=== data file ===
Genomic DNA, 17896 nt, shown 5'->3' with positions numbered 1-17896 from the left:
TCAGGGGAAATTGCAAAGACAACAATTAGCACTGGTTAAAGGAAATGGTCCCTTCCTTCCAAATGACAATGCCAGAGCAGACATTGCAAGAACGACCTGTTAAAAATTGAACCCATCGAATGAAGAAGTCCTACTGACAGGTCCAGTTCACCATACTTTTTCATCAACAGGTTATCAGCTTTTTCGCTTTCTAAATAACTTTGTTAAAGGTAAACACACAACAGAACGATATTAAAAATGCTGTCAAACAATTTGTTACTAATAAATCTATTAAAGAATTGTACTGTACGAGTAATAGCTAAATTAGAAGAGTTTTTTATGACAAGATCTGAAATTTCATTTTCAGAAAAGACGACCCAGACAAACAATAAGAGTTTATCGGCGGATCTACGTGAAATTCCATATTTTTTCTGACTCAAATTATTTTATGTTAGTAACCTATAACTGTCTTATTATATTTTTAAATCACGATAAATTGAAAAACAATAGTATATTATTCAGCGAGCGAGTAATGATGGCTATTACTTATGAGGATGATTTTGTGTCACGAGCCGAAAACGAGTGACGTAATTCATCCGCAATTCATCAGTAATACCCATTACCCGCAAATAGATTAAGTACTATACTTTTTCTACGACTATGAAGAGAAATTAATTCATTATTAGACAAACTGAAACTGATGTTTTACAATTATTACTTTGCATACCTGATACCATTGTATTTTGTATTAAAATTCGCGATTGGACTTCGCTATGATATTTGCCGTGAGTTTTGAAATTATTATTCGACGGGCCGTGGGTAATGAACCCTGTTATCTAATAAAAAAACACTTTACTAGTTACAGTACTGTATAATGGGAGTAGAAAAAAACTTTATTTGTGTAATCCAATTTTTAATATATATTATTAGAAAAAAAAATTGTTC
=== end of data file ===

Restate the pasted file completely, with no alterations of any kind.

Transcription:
Genomic DNA, 17896 nt, shown 5'->3' with positions numbered 1-17896 from the left:
TCAGGGGAAATTGCAAAGACAACAATTAGCACTGGTTAAAGGAAATGGTCCCTTCCTTCCAAATGACAATGCCAGAGCAGACATTGCAAGAACGACCTGTTAAAAATTGAACCCATCGAATGAAGAAGTCCTACTGACAGGTCCAGTTCACCATACTTTTTCATCAACAGGTTATCAGCTTTTTCGCTTTCTAAATAACTTTGTTAAAGGTAAACACACAACAGAACGATATTAAAAATGCTGTCAAACAATTTGTTACTAATAAATCTATTAAAGAATTGTACTGTACGAGTAATAGCTAAATTAGAAGAGTTTTTTATGACAAGATCTGAAATTTCATTTTCAGAAAAGACGACCCAGACAAACAATAAGAGTTTATCGGCGGATCTACGTGAAATTCCATATTTTTTCTGACTCAAATTATTTTATGTTAGTAACCTATAACTGTCTTATTATATTTTTAAATCACGATAAATTGAAAAACAATAGTATATTATTCAGCGAGCGAGTAATGATGGCTATTACTTATGAGGATGATTTTGTGTCACGAGCCGAAAACGAGTGACGTAATTCATCCGCAATTCATCAGTAATACCCATTACCCGCAAATAGATTAAGTACTATACTTTTTCTACGACTATGAAGAGAAATTAATTCATTATTAGACAAACTGAAACTGATGTTTTACAATTATTACTTTGCATACCTGATACCATTGTATTTTGTATTAAAATTCGCGATTGGACTTCGCTATGATATTTGCCGTGAGTTTTGAAATTATTATTCGACGGGCCGTGGGTAATGAACCCTGTTATCTAATAAAAAAACACTTTACTAGTTACAGTACTGTATAATGGGAGTAGAAAAAAACTTTATTTGTGTAATCCAATTTTTAATATATATTATTAGAAAAAAAAATTGTTC